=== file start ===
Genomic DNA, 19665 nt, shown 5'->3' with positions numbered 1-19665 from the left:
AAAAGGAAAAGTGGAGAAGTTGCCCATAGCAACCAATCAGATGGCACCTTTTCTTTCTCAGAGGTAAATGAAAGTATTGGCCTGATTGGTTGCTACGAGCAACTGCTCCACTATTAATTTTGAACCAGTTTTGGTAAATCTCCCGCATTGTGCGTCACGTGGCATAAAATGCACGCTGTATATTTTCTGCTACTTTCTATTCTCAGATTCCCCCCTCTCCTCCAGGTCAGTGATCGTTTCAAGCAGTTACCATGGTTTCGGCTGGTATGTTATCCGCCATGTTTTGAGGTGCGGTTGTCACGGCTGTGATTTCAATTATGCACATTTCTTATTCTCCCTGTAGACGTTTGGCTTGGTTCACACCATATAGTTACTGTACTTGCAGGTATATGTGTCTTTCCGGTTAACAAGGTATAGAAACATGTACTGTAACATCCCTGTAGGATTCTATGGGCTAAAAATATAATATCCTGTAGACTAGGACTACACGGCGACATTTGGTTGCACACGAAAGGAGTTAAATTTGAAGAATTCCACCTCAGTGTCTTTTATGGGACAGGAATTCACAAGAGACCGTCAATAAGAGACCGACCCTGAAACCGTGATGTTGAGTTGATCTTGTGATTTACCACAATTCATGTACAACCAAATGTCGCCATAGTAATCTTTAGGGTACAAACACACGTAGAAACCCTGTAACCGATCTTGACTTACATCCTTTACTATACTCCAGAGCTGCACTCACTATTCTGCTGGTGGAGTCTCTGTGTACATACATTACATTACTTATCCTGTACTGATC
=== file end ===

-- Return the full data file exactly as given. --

Genomic DNA, 19665 nt, shown 5'->3' with positions numbered 1-19665 from the left:
AAAAGGAAAAGTGGAGAAGTTGCCCATAGCAACCAATCAGATGGCACCTTTTCTTTCTCAGAGGTAAATGAAAGTATTGGCCTGATTGGTTGCTACGAGCAACTGCTCCACTATTAATTTTGAACCAGTTTTGGTAAATCTCCCGCATTGTGCGTCACGTGGCATAAAATGCACGCTGTATATTTTCTGCTACTTTCTATTCTCAGATTCCCCCCTCTCCTCCAGGTCAGTGATCGTTTCAAGCAGTTACCATGGTTTCGGCTGGTATGTTATCCGCCATGTTTTGAGGTGCGGTTGTCACGGCTGTGATTTCAATTATGCACATTTCTTATTCTCCCTGTAGACGTTTGGCTTGGTTCACACCATATAGTTACTGTACTTGCAGGTATATGTGTCTTTCCGGTTAACAAGGTATAGAAACATGTACTGTAACATCCCTGTAGGATTCTATGGGCTAAAAATATAATATCCTGTAGACTAGGACTACACGGCGACATTTGGTTGCACACGAAAGGAGTTAAATTTGAAGAATTCCACCTCAGTGTCTTTTATGGGACAGGAATTCACAAGAGACCGTCAATAAGAGACCGACCCTGAAACCGTGATGTTGAGTTGATCTTGTGATTTACCACAATTCATGTACAACCAAATGTCGCCATAGTAATCTTTAGGGTACAAACACACGTAGAAACCCTGTAACCGATCTTGACTTACATCCTTTACTATACTCCAGAGCTGCACTCACTATTCTGCTGGTGGAGTCTCTGTGTACATACATTACATTACTTATCCTGTACTGATC